Understanding our Role in Musical Collaboration
My PhD research project investigates the role of the pianist as a duo partner when working with singers and instrumentalists. The profession entitled ‘piano accompanist’, ‘collaborative pianist’ and ‘ensemble pianist’, amongst other titles, may seem simple to define at first glance. However, there are many aspects that require further detailed understanding of the role and go beyond the generally perceived picture of the pianist presiding at the piano in 'support' of the singer or the instrumentalist. My practice-led research has aimed to address specific research questions: What is it that I actually do in what is regarded as a specialised profession, and what do other musicians that work with me expect from me? What is my role in the rehearsal process, and how does it change in different scenarios and collaborations? What rehearsal approaches and structures do we adopt?
My project brings together literature sources and articles from the British Newspaper Archive to gather information on the duo pianist in the nineteenth and twentieth century, shedding light on the portrayal of the profession in concert posters and reviews, as well as uncovering different jobs that were practised at the time. Alongside this review, this research carries out a series of interviews with professional pianists as well as singers and instrumentalists based in the UK with the aim of collecting further information on this field as it is currently being practised in the 21st century.
All of this is put into perspective by analysing my own personal experience in various case scenarios of working with a spectrum of musicians, from students to highly-established international artists. The Academy has been instrumental in creating the right environment for me to carry out my research, as it has helped me form many different partnerships with singers and instrumentalists, all of which have contributed to moulding my professional work in the last few years.My research has extended into my professional life, and the case studies in my PhD have featured real-life collaborations leading to concert performances. The different case studies are defined by different types of partnerships: contrasting short-term collaborations which display varying hierarchies of authority between us, a short-term project in a reunited partnership, and long-term collaborations formed over a number of years, which also includes collaboration with my life partner, a professional saxophonist. The methodology has involved video recording rehearsals, followed by in-depth analysis of rehearsal structure and coding of discussion points that arise.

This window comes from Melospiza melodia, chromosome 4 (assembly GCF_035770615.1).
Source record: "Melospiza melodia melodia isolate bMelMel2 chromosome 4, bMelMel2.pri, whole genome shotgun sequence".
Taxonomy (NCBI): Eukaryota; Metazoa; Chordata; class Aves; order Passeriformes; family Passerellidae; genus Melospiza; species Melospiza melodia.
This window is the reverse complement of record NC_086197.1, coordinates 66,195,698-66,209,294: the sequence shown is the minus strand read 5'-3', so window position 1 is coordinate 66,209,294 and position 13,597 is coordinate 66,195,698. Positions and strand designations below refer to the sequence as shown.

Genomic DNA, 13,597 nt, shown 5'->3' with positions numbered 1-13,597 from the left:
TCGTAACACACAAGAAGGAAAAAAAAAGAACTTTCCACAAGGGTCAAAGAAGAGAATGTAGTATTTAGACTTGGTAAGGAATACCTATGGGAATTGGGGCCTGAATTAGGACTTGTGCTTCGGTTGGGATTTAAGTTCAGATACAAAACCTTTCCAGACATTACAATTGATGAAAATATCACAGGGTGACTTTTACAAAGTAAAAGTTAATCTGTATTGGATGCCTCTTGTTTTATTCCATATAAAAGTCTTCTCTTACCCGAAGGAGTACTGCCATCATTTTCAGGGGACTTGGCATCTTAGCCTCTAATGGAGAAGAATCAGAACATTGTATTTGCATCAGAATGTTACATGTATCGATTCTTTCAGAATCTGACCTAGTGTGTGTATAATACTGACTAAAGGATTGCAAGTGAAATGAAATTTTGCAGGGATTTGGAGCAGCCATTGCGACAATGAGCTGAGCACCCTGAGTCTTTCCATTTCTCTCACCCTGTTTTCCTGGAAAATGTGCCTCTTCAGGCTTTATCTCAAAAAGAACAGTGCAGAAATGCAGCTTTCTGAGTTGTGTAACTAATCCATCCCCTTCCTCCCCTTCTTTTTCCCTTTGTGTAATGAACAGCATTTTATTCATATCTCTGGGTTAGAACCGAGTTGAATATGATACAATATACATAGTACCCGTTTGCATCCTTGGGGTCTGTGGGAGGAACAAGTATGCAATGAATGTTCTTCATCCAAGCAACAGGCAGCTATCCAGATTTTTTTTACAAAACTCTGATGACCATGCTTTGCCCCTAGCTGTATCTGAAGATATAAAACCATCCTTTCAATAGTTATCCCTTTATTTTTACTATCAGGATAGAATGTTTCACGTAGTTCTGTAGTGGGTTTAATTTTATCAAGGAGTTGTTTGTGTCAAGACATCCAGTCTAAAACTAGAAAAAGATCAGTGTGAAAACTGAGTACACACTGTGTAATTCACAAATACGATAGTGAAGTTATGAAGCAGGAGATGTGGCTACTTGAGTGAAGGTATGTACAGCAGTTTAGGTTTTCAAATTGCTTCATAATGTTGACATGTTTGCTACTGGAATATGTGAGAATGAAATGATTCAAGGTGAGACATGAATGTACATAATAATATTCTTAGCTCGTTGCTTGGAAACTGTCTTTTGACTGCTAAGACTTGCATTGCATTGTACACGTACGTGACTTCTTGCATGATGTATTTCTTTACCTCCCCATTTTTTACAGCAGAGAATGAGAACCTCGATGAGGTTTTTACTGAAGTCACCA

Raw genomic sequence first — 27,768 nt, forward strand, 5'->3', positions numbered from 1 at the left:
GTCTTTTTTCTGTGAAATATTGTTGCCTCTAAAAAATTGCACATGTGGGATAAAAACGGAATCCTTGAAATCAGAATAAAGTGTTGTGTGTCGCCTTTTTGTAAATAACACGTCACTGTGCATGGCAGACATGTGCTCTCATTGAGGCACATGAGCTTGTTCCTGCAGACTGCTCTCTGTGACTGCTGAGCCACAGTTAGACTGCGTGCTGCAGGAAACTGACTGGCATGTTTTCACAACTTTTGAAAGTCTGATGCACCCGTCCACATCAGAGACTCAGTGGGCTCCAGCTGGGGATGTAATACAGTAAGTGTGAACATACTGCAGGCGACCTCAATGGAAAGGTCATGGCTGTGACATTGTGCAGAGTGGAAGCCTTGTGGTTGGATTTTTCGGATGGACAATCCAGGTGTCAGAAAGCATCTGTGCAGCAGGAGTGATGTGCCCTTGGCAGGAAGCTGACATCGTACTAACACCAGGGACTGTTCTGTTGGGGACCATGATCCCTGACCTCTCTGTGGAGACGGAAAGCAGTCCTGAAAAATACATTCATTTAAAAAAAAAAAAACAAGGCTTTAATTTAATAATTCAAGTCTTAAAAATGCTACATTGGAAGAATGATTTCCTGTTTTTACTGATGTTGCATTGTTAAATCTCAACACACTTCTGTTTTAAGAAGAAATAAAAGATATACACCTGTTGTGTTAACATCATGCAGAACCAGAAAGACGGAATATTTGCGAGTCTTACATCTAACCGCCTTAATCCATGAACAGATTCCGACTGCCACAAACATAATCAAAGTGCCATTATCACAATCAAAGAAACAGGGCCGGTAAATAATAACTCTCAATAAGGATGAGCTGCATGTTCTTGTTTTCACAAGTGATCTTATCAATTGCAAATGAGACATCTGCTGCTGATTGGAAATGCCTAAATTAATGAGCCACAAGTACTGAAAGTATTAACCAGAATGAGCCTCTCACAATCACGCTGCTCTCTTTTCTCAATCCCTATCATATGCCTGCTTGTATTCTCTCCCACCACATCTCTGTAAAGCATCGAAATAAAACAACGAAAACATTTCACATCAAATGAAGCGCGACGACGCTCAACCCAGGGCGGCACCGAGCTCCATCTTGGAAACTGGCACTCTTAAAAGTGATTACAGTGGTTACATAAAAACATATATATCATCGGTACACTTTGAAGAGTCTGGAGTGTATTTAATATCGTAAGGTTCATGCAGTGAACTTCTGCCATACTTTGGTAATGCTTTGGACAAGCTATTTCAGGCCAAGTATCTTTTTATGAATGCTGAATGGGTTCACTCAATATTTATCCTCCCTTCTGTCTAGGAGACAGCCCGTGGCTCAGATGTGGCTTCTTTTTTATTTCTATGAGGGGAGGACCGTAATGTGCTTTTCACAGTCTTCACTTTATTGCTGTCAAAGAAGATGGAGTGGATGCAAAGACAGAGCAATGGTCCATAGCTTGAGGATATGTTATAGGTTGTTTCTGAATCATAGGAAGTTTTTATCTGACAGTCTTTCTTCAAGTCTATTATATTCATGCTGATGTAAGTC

Observations obtained from this empirical research show that my role at the piano is ever-changing and my attitude in rehearsal varies, depending on how established the other musician is, the amount of rehearsal time available, and the degree of authority I have in the engagement. Rehearsal structure, as well as the number and type of discussion points triggered, also vary in different scenarios. My case studies, along with the interviews, help define the different roles and approaches that a duo pianist adopts in musical collaboration. Most importantly, this project has helped define and understand my artistic and social role in my own professional practice.